Patrick Minford responds to the Royal Economic Society over BBC economic reporting

EFT Chairman Patrick Minford has responded to concerns raised by the Royal Economic Society over the “considerable publicity” given by the BBC to our From Project Fear to Project Prosperity launch in August.

An excerpt of Patrick’s response to the RES is below – to read Patrick’s response in full, click here and to read the Royal Economic Society’s original concerns, click here.

“In the last RES Newsletter (no.179, October 2017) the reasons are set out for the RES’ complaint to the BBC about its reporting of the views on the post-Brexit outlook by the 16-strong economist group, Economists for Free Trade, which I chair. The RES felt that the BBC should not report the group’s latest estimates of the effect of Brexit on trade in a straightforward manner but rather either ignore them or report them as being the views of ‘deniers’, ‘not in line with what economists in general think’, ‘mavericks’, ‘not subject experts’ or in some similar way. This complaint also extended to the treatment of the earlier views and estimates of our predecessor group during the Referendum when of course the BBC was by law enjoined to achieve ‘balance’ in the debate.

“Not surprisingly and quite rightly the BBC has rejected the RES complaints. I am grateful to the editor of this Letter for space in your columns to explain why I think this stance of the RES is wrong from the point of view of the pursuit of science, about which both the RES and I care. As we all know at any time in economics there is a majority view about various aspects of the subject. Let me focus on the open economy macro end of the subject, which includes trade, macroeconomics, general equilibrium, and the econometric and computer techniques we bring to bear on them. This is and has always been an area of considerable controversy in which the ‘majority view’ has changed quite regularly in the light of new arguments and evidence.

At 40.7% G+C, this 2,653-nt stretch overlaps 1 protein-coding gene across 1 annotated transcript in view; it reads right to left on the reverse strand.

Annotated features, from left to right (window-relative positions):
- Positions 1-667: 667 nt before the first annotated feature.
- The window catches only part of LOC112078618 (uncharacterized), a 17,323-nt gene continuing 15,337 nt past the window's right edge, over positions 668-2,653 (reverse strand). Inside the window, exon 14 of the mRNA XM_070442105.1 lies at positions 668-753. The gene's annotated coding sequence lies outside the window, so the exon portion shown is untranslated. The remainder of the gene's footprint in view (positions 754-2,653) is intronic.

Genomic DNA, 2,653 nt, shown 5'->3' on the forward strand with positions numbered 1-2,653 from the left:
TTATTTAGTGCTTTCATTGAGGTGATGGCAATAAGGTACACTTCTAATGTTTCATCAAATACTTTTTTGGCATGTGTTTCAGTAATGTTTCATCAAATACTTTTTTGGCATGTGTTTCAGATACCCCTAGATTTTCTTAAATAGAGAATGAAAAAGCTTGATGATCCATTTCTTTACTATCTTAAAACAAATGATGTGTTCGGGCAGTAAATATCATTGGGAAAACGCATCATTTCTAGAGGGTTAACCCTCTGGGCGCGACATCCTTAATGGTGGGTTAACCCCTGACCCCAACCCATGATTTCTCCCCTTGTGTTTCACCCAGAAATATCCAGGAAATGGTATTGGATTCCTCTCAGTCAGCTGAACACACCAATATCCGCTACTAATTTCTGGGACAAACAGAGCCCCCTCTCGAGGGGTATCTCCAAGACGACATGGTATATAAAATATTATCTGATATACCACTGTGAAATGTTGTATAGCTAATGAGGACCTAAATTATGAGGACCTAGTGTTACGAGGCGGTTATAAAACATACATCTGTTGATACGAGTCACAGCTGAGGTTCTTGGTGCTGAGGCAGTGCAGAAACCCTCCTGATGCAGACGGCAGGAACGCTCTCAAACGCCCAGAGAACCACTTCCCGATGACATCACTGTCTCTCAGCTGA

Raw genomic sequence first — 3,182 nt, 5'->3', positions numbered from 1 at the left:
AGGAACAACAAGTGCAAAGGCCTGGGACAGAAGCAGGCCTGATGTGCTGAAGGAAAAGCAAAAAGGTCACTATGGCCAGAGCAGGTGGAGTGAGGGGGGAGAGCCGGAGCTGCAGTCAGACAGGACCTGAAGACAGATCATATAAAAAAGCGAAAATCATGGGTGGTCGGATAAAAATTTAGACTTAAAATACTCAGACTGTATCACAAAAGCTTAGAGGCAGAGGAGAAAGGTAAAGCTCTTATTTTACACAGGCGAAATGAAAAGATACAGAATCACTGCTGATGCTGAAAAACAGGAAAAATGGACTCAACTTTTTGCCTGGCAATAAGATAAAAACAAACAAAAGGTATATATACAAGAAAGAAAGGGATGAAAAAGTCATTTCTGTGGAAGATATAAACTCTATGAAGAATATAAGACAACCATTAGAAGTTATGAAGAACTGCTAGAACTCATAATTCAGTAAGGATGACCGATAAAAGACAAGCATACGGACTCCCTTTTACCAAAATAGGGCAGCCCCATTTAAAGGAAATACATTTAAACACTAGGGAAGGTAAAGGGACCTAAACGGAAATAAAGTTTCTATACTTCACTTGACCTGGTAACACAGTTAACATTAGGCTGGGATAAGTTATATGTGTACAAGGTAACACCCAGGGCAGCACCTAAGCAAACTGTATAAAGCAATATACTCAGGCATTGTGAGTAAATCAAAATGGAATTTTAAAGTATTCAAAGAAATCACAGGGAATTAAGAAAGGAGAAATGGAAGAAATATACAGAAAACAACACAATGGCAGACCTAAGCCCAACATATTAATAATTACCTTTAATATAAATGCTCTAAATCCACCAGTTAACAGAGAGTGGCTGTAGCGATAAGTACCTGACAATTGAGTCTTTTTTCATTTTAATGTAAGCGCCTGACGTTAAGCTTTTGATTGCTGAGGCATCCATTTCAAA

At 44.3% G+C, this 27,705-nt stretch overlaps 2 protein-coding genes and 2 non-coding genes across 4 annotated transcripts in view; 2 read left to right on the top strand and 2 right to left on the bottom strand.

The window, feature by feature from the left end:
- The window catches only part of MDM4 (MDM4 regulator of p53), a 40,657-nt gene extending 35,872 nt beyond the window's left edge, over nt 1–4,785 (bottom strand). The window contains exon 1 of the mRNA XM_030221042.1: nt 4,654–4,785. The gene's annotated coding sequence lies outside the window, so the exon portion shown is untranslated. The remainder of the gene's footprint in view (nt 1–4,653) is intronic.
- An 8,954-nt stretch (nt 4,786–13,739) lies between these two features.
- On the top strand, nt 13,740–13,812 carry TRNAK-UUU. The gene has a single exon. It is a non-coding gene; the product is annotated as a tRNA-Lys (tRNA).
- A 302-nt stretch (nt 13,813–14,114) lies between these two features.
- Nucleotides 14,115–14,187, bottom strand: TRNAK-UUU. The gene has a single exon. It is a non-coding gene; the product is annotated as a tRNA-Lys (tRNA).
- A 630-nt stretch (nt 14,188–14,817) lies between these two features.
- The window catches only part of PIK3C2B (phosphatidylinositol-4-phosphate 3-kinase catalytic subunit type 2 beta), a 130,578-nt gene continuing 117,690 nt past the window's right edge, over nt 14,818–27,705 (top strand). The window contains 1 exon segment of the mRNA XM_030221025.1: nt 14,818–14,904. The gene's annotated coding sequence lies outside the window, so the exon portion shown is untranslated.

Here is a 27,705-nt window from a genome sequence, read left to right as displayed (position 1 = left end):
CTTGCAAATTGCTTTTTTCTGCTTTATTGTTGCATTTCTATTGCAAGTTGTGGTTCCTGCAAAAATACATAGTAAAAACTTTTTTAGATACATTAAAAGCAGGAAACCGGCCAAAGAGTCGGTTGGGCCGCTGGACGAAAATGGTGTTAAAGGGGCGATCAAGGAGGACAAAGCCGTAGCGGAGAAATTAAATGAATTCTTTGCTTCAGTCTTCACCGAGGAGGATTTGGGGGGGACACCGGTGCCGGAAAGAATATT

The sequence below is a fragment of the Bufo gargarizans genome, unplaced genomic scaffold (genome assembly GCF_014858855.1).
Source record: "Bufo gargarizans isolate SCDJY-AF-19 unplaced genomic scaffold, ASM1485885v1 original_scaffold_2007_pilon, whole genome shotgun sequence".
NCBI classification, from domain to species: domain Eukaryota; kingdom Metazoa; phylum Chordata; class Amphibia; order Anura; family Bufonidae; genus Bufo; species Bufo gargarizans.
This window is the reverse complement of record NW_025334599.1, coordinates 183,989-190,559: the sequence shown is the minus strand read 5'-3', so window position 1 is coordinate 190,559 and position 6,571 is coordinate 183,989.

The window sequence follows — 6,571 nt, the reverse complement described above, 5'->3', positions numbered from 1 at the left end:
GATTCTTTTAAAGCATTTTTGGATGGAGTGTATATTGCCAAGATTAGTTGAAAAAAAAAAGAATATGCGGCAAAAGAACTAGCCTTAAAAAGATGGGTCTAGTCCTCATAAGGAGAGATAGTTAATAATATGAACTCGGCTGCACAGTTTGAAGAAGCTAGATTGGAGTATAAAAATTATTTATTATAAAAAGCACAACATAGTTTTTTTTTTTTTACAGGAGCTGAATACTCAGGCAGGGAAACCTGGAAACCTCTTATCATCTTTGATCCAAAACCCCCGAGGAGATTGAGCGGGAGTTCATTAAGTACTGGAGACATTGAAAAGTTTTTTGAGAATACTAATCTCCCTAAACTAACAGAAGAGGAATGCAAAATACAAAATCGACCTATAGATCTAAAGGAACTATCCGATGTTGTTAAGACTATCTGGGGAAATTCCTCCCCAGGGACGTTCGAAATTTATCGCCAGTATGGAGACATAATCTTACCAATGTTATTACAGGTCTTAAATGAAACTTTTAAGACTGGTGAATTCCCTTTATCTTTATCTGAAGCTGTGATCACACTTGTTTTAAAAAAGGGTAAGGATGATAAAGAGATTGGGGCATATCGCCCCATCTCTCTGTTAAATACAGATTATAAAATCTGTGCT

“Think back to the rational expectations revolution and New Keynesianism, the movement away from ‘reduced form’ to ‘structural’ models, the issues of integration and cointegration, and the development of computational techniques. There has been a lot of scientific change over the 41 years I have been a professor of applied economics; and at no time has the profession, to its credit, refused media or seminar space to those who were against the usually massive professional consensuses of the time. And this was true also of the derivative policy battles that took place. Even when Frank Hahn led the 364 economists in their famous letter, he never asked that the media should deny access to, or vilify, those few of us who actively disagreed…..”

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